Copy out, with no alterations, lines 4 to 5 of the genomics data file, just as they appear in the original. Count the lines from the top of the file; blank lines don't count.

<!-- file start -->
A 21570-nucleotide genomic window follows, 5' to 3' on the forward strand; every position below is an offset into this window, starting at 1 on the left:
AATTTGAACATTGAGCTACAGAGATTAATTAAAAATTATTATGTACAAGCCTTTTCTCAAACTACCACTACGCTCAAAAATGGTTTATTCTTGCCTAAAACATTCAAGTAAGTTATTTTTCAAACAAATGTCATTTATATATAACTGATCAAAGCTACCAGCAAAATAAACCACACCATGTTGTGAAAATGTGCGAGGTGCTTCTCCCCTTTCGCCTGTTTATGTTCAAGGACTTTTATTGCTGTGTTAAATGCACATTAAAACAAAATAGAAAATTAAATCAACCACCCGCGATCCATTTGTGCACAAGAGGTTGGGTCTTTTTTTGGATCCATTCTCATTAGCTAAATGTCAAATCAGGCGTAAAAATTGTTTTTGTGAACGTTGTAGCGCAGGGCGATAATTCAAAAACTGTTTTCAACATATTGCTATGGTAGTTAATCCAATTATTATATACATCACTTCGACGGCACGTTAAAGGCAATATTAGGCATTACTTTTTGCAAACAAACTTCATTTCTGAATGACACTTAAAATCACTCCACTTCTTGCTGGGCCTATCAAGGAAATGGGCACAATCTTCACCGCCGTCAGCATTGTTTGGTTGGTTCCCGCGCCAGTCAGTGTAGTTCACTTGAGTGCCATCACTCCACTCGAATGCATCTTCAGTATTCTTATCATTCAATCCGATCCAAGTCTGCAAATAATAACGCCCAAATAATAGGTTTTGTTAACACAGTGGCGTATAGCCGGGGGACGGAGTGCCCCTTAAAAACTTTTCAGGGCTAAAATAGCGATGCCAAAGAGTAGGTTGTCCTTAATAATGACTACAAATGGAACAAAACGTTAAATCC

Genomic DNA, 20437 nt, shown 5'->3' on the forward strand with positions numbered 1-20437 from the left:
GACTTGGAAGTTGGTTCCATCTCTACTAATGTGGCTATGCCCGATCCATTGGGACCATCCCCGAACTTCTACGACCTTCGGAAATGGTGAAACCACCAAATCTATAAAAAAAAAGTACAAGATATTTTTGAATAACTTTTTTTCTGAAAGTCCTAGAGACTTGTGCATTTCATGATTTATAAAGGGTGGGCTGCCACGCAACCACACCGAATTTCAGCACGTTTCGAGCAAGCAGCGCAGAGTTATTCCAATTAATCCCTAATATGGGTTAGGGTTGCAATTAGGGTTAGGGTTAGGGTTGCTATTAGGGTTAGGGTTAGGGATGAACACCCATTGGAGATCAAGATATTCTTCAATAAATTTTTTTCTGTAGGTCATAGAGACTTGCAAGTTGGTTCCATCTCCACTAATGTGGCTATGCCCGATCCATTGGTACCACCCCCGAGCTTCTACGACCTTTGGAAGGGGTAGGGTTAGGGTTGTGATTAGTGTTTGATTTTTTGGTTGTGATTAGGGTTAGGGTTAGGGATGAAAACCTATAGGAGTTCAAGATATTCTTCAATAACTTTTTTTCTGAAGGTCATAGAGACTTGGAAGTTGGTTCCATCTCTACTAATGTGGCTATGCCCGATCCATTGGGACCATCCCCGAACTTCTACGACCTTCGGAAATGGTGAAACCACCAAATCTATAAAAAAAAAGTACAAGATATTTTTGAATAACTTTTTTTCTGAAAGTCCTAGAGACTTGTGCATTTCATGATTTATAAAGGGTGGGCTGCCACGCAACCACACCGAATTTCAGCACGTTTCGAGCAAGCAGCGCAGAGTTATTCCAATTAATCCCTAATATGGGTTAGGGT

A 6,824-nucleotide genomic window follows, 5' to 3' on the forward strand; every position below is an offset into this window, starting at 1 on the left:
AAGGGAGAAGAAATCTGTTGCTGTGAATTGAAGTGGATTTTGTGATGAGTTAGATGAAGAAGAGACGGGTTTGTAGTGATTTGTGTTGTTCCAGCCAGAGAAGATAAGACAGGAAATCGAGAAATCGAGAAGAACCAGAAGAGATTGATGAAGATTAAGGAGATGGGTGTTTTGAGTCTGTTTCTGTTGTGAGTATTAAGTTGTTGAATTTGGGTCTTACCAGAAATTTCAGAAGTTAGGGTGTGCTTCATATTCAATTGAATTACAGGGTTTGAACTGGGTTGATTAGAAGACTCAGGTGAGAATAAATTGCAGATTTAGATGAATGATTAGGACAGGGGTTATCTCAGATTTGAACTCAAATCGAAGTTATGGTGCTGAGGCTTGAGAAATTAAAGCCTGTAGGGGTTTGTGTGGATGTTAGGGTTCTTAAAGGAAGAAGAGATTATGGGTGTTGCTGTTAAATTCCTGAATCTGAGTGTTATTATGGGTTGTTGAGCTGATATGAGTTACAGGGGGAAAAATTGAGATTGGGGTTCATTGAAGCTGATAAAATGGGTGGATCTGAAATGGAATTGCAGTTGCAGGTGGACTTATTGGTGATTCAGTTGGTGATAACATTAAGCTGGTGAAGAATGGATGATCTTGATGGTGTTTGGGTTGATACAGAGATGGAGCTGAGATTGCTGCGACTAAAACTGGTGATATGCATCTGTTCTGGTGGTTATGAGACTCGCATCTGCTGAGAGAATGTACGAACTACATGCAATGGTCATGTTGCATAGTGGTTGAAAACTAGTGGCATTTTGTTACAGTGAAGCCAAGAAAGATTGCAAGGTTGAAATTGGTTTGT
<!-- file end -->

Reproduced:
GACTTGGAAGTTGGTTCCATCTCTACTAATGTGGCTATGCCCGATCCATTGGGACCATCCCCGAACTTCTACGACCTTCGGAAATGGTGAAACCACCAAATCTATAAAAAAAAAGTACAAGATATTTTTGAATAACTTTTTTTCTGAAAGTCCTAGAGACTTGTGCATTTCATGATTTATAAAGGGTGGGCTGCCACGCAACCACACCGAATTTCAGCACGTTTCGAGCAAGCAGCGCAGAGTTATTCCAATTAATCCCTAATATGGGTTAGGGTTGCAATTAGGGTTAGGGTTAGGGTTGCTATTAGGGTTAGGGTTAGGGATGAACACCCATTGGAGATCAAGATATTCTTCAATAAATTTTTTTCTGTAGGTCATAGAGACTTGCAAGTTGGTTCCATCTCCACTAATGTGGCTATGCCCGATCCATTGGTACCACCCCCGAGCTTCTACGACCTTTGGAAGGGGTAGGGTTAGGGTTGTGATTAGTGTTTGATTTTTTGGTTGTGATTAGGGTTAGGGTTAGGGATGAAAACCTATAGGAGTTCAAGATATTCTTCAATAACTTTTTTTCTGAAGGTCATAGAGACTTGGAAGTTGGTTCCATCTCTACTAATGTGGCTATGCCCGATCCATTGGGACCATCCCCGAACTTCTACGACCTTCGGAAATGGTGAAACCACCAAATCTATAAAAAAAAAGTACAAGATATTTTTGAATAACTTTTTTTCTGAAAGTCCTAGAGACTTGTGCATTTCATGATTTATAAAGGGTGGGCTGCCACGCAACCACACCGAATTTCAGCACGTTTCGAGCAAGCAGCGCAGAGTTATTCCAATTAATCCCTAATATGGGTTAGGGT

A 6,824-nucleotide genomic window follows, 5' to 3' on the forward strand; every position below is an offset into this window, starting at 1 on the left: